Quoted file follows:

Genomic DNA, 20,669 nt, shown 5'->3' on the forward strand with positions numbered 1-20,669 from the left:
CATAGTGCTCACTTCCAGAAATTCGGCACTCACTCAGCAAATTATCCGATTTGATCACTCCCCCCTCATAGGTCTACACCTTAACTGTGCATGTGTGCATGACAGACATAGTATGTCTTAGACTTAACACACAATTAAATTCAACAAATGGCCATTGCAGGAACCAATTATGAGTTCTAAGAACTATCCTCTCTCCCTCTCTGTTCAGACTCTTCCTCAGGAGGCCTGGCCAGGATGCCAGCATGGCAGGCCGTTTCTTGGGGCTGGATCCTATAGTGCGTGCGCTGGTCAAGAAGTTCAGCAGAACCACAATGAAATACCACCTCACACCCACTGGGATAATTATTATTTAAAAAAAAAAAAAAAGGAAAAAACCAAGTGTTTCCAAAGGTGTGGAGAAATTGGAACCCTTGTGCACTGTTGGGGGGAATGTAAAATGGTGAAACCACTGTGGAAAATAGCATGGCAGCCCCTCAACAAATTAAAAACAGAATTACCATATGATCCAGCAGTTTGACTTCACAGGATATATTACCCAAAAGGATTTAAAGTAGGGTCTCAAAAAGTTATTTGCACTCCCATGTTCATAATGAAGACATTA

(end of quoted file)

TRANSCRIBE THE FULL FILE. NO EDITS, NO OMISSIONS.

Genomic DNA, 20,669 nt, shown 5'->3' on the forward strand with positions numbered 1-20,669 from the left:
CATAGTGCTCACTTCCAGAAATTCGGCACTCACTCAGCAAATTATCCGATTTGATCACTCCCCCCTCATAGGTCTACACCTTAACTGTGCATGTGTGCATGACAGACATAGTATGTCTTAGACTTAACACACAATTAAATTCAACAAATGGCCATTGCAGGAACCAATTATGAGTTCTAAGAACTATCCTCTCTCCCTCTCTGTTCAGACTCTTCCTCAGGAGGCCTGGCCAGGATGCCAGCATGGCAGGCCGTTTCTTGGGGCTGGATCCTATAGTGCGTGCGCTGGTCAAGAAGTTCAGCAGAACCACAATGAAATACCACCTCACACCCACTGGGATAATTATTATTTAAAAAAAAAAAAAAAGGAAAAAACCAAGTGTTTCCAAAGGTGTGGAGAAATTGGAACCCTTGTGCACTGTTGGGGGGAATGTAAAATGGTGAAACCACTGTGGAAAATAGCATGGCAGCCCCTCAACAAATTAAAAACAGAATTACCATATGATCCAGCAGTTTGACTTCACAGGATATATTACCCAAAAGGATTTAAAGTAGGGTCTCAAAAAGTTATTTGCACTCCCATGTTCATAATGAAGACATTA